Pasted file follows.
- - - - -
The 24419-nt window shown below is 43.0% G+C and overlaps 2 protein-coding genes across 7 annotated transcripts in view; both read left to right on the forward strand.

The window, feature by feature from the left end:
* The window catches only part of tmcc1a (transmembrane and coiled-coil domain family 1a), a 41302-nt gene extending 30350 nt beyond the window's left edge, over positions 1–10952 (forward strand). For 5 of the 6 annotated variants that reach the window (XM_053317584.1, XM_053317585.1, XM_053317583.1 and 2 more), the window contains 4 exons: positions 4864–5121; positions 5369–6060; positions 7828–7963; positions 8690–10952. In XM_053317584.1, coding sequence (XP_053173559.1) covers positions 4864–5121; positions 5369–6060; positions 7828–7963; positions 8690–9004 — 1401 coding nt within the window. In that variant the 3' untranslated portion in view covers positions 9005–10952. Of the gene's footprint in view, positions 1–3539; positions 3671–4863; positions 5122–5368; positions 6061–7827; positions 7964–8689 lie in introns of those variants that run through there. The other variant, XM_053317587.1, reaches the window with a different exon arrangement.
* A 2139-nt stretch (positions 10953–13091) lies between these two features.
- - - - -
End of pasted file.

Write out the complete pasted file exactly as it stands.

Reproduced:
The 24419-nt window shown below is 43.0% G+C and overlaps 2 protein-coding genes across 7 annotated transcripts in view; both read left to right on the forward strand.

The window, feature by feature from the left end:
* The window catches only part of tmcc1a (transmembrane and coiled-coil domain family 1a), a 41302-nt gene extending 30350 nt beyond the window's left edge, over positions 1–10952 (forward strand). For 5 of the 6 annotated variants that reach the window (XM_053317584.1, XM_053317585.1, XM_053317583.1 and 2 more), the window contains 4 exons: positions 4864–5121; positions 5369–6060; positions 7828–7963; positions 8690–10952. In XM_053317584.1, coding sequence (XP_053173559.1) covers positions 4864–5121; positions 5369–6060; positions 7828–7963; positions 8690–9004 — 1401 coding nt within the window. In that variant the 3' untranslated portion in view covers positions 9005–10952. Of the gene's footprint in view, positions 1–3539; positions 3671–4863; positions 5122–5368; positions 6061–7827; positions 7964–8689 lie in introns of those variants that run through there. The other variant, XM_053317587.1, reaches the window with a different exon arrangement.
* A 2139-nt stretch (positions 10953–13091) lies between these two features.